Supreme Court on Friday issued notice in a plea filed by the Maharashtra wing of an association for real estate developers, CREDAI, seeking direction to the Centre and RBI to formulate a relief package for its members in the form of interest waiver. (CREDAI MCHI vs Union of India)
The Bench comprising of Justices Ashok Bhushan and V Ramasubramanian issued notice in CREDAI MCHI’s plea which also sought a declaration that the RBI’s circular as regards moratorium on payment on loan instalments should be made mandatory in nature.
It sought that the moratorium policy should be mandatorily implemented by all lending institutions including banks/financial institutions/NBFCs so that the benefit can be extended to all the loan accounts without any discretion.
The petitioner association submitted before the Court that the real estate industry is going through a tough time in background of the prevalent conditions due to the pandemic. The industry depends heavily on the debt financing and these debts raised from lending institutions are serviced through instalments received from purchasers. These instalments directly depend on the progress of construction which, in the presentcircumstances is slow.
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The plea states that while the lockdown imposed due to COVID-19 pandemic has brought the industry to a standstill,the real estate developers struggled immensely to make ends meet in wake of the centre’s direction to mandatorily pay all salaries and wages to employees.
However, the Centre has failed in giving relief the members of the association and the industry of real estate developers as a whole as the central government failed to provide any adequate relief in loan repayments despite a provision under the Disaster Management Act for the same. The RBI’s circulars only gave discretion to the Banks to allow for a moratorium on repayment of installments.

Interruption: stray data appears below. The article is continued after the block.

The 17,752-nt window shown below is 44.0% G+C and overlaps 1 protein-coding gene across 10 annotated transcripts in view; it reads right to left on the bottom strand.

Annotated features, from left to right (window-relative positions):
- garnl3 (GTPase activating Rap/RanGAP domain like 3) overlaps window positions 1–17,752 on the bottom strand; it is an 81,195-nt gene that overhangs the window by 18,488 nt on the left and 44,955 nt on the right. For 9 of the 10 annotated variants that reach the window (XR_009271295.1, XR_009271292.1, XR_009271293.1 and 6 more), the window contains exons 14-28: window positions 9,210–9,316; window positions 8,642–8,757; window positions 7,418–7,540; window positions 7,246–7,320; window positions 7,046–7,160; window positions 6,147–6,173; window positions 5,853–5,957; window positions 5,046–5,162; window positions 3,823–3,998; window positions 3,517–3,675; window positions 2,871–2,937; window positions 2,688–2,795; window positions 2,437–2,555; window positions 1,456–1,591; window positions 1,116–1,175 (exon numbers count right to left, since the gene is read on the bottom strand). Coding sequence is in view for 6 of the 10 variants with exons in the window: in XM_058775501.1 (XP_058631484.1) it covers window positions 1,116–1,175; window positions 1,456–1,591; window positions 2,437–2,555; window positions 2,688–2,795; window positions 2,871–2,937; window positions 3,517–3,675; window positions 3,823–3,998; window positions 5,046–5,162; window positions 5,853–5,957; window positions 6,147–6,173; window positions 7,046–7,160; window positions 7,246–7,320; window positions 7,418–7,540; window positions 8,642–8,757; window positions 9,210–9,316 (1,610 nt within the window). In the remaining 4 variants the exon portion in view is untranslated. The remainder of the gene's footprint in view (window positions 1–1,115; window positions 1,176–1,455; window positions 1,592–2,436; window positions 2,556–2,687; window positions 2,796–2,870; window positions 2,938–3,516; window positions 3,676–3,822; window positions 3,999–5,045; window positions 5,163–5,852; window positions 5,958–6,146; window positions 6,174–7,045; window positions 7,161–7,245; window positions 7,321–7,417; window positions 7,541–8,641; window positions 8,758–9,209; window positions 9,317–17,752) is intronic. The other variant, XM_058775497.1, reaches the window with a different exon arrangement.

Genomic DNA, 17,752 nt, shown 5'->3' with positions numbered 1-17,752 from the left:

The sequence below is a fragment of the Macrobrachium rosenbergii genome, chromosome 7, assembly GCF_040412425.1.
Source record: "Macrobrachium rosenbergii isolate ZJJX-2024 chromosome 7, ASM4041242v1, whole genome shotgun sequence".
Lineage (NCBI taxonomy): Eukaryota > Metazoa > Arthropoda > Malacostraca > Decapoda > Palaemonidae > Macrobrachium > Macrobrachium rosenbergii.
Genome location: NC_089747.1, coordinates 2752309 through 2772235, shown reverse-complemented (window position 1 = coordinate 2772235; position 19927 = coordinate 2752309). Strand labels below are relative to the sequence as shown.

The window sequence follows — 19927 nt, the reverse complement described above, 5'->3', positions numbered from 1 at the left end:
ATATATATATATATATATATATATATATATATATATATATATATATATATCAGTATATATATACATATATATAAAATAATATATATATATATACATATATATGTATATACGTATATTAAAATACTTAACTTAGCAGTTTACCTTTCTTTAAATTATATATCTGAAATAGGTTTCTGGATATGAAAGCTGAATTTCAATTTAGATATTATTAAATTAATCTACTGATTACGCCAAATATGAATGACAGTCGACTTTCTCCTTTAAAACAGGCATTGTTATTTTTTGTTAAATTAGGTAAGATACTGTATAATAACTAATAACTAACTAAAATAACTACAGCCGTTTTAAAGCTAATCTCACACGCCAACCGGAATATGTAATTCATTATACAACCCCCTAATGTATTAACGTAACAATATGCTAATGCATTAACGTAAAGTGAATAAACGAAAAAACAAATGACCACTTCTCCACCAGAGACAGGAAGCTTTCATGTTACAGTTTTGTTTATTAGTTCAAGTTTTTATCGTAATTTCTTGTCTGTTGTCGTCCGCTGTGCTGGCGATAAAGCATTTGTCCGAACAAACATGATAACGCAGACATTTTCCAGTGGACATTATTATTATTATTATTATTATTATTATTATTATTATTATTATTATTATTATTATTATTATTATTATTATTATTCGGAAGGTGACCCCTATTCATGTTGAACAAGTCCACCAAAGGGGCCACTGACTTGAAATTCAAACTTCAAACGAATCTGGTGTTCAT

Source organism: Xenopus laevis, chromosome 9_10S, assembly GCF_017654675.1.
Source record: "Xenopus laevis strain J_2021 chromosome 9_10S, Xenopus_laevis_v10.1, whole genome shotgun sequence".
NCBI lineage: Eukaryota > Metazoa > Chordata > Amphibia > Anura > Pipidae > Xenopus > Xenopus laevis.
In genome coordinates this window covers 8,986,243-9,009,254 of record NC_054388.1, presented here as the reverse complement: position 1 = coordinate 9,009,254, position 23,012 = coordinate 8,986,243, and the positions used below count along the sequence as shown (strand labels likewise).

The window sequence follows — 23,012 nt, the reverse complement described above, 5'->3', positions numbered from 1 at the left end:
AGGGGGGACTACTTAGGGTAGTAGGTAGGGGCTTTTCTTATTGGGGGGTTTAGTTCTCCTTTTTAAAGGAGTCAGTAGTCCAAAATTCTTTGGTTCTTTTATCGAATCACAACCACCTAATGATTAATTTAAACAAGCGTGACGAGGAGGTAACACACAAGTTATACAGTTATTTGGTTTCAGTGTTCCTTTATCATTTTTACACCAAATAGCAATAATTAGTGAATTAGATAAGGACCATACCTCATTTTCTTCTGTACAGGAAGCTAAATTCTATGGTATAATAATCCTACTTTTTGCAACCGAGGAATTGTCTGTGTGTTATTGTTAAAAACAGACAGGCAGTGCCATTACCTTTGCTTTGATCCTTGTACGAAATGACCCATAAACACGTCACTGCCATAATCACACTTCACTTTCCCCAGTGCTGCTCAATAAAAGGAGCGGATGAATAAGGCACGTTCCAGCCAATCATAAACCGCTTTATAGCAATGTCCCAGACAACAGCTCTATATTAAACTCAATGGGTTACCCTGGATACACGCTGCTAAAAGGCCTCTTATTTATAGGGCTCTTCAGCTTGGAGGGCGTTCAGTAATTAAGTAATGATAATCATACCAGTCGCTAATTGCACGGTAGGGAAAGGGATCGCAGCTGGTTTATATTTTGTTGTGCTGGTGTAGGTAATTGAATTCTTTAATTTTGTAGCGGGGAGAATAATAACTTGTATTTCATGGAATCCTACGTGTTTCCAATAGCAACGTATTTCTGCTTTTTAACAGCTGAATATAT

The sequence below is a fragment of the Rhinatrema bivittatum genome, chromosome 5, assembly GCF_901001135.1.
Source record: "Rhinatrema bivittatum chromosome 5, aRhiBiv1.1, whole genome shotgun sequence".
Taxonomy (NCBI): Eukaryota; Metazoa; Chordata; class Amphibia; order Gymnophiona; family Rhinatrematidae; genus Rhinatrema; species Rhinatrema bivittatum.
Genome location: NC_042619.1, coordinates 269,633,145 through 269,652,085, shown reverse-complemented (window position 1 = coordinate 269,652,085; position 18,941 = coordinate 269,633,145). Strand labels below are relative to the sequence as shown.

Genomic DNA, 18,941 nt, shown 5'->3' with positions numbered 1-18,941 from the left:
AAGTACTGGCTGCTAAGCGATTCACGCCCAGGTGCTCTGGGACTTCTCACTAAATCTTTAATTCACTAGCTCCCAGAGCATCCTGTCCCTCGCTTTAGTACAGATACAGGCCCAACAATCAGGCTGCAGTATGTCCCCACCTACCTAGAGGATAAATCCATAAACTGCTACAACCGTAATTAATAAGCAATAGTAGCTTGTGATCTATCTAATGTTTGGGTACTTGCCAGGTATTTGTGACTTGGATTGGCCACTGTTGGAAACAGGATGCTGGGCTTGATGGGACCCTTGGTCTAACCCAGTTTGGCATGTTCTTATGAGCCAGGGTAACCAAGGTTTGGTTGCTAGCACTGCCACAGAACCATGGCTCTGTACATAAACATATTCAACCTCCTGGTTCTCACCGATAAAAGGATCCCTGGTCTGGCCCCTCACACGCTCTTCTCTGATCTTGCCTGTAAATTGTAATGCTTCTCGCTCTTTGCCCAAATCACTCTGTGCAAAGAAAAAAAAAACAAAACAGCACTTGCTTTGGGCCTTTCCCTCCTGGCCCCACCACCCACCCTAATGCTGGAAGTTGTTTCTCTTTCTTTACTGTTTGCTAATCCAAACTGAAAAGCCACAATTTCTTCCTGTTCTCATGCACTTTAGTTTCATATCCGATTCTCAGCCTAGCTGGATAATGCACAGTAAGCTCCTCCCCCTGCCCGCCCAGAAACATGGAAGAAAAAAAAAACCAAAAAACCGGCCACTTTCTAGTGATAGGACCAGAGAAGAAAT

The circular itself did not help the industry as the interest component itself proved to be a substantial burden on the rest real estate developers, the petition submits,
“…purported reliefs is only illusory and grants no affective reliefs at all. Even the discretion conferred on lending institutions to grant a moratorium is exercised in a discriminatory manner at the whims of the lending institutions. In any case, in the absence of any waiver of interest, the moratorium is hardly of any help.”
Due to the difficulties faced, the association has thus prayed for a direction to the Respondents, to evolve an effective relief package for real estate developers arguing that if the authorities do not come to the aide of the industry, its survival will be in a huge risk. The petition adds,
“If, adequate relief is not granted as set out hereinafter all stake holders would be completely prejudiced and the consequence will be an effect not just on the real estate developers but to the country, its citizens and economy as a whole.”
The Court, while agreeing to hear the plea on the same, has tagged it along with the petition challenging the interest component of the RBI’s circular in the case of Gajendra Sharma vs Union of India.
The petitioner association was represented by Senior Counsel Kapil Sibal along with Advocate Kunal Vajani. The petition was filed through DSK Legal and is drawn by Advocates Samit Shukla, Manhar Singh Saini, and Saloni Shah.
In the previous hearing in the Gajendra Sharma case, the Court had directed the Centre and RBI to review the situation as regards moratorium and levying of interest and had also asked the Indian Banking Association (IBA) to consider coming up with guidelines on the issue.
On the issue of the interest component, the RBI had earlier made its position clear while submitting an affidavit stating that it would not be appropriate to go for forced waiver of interest keeping in view the financial health of banks as well as the interest of the depositors.
In a separate petition related to the circular, an association of real estate developers, CREDAI HR, had moved the Supreme Court seeking clarification on whether the circular extended to Non-Banking Finance Companies (NBFCs) and Housing Finance Companies (HFCs).
Filing a response on this plea for real estate developers , the Securities Exchange Board of India (SEBI) had questioned the locus of the association, terming the petition a “proxy litigation”.
Read the petition here: